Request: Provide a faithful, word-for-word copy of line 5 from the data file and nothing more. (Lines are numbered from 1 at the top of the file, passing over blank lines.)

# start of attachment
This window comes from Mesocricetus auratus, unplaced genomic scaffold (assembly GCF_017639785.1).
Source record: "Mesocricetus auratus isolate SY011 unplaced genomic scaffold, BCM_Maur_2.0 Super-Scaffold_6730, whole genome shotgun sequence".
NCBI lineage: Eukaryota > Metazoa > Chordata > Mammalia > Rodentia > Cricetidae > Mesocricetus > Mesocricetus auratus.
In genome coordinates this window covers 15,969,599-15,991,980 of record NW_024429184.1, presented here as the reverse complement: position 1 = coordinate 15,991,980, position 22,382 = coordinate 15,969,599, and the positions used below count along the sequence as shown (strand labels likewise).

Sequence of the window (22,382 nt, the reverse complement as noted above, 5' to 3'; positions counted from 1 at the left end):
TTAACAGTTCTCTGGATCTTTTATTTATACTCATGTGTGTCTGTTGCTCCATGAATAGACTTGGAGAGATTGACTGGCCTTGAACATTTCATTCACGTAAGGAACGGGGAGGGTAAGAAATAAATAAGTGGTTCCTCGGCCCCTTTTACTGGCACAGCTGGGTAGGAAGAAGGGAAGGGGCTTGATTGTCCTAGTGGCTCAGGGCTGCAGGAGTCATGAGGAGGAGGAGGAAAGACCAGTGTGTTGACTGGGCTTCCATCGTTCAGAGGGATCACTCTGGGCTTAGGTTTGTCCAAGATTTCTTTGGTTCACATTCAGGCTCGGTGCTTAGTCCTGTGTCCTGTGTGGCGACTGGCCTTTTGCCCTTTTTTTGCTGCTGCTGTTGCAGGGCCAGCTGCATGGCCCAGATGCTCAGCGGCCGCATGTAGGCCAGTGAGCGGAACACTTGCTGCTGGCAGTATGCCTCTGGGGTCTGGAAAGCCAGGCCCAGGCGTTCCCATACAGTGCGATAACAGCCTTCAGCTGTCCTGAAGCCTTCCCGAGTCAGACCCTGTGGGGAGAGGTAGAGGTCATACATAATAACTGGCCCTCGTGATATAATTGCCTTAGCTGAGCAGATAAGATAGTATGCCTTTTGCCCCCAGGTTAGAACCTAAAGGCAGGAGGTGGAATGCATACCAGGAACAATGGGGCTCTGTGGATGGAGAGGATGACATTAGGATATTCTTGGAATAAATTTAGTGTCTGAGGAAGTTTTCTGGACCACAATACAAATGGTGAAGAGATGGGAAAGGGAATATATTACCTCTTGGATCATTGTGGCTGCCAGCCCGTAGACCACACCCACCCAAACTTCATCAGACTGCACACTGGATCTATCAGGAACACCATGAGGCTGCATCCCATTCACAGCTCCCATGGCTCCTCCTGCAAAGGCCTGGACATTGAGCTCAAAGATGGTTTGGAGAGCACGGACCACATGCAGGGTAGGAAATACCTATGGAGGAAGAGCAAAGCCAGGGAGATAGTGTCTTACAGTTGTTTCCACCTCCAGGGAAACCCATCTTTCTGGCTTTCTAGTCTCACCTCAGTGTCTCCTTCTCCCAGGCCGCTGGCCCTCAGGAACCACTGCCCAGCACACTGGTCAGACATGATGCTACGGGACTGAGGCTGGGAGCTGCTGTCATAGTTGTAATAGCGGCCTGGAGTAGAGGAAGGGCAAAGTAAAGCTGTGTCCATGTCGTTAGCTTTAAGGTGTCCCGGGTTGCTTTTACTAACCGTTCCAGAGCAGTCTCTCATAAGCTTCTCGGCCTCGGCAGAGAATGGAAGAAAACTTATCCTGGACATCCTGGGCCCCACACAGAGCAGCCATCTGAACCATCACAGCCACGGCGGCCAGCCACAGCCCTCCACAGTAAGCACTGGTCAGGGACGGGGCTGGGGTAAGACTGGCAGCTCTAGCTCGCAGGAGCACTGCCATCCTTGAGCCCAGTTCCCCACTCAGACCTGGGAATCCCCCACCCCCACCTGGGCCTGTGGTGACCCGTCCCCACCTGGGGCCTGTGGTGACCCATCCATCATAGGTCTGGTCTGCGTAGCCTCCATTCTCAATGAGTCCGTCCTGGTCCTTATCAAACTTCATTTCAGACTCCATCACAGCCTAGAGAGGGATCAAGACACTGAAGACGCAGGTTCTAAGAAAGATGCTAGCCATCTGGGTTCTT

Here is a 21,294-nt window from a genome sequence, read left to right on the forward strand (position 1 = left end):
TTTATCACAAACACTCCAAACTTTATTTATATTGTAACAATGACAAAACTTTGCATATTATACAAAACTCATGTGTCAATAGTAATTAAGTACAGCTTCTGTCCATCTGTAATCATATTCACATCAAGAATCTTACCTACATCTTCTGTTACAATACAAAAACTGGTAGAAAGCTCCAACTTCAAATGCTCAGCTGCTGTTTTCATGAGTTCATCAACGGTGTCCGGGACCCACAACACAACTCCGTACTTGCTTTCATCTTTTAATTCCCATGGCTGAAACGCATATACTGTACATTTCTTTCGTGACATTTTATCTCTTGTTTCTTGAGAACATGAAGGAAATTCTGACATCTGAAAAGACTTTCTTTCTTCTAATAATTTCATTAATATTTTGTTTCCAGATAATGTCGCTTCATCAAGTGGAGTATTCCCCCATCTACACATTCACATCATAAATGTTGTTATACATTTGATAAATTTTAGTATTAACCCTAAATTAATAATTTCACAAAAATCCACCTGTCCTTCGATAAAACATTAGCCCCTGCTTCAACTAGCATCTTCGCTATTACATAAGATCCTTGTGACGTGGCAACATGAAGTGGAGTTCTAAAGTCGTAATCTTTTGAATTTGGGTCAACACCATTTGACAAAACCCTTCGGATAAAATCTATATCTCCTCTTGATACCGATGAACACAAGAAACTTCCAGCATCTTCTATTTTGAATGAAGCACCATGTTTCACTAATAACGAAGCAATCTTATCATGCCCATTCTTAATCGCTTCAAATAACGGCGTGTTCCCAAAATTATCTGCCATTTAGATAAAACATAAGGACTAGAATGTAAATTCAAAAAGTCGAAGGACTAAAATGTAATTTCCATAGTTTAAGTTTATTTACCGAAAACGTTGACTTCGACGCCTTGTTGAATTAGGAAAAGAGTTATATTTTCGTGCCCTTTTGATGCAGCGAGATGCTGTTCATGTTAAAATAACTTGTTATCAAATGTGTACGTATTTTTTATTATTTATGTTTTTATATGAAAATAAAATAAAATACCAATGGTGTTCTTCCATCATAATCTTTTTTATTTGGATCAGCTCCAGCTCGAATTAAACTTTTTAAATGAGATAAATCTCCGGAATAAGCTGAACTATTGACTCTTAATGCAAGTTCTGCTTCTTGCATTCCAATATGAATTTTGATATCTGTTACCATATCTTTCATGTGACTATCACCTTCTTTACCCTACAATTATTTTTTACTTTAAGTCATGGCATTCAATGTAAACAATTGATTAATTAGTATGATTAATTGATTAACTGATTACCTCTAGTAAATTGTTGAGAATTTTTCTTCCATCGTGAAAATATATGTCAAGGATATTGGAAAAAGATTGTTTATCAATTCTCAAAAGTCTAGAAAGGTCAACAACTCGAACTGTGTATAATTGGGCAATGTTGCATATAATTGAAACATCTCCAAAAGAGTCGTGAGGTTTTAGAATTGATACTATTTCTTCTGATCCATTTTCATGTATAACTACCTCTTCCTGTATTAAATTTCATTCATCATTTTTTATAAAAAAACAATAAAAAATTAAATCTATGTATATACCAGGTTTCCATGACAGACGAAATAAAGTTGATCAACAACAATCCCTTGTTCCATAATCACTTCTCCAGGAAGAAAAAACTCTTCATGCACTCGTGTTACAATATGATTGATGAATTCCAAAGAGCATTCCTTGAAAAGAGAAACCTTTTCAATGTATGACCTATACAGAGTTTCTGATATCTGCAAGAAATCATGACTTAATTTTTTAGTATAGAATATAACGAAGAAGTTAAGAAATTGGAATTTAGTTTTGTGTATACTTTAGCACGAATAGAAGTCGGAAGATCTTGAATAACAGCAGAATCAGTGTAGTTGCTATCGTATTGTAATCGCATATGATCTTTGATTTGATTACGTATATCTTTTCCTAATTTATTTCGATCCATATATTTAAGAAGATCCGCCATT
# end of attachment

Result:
Sequence of the window (22,382 nt, the reverse complement as noted above, 5' to 3'; positions counted from 1 at the left end):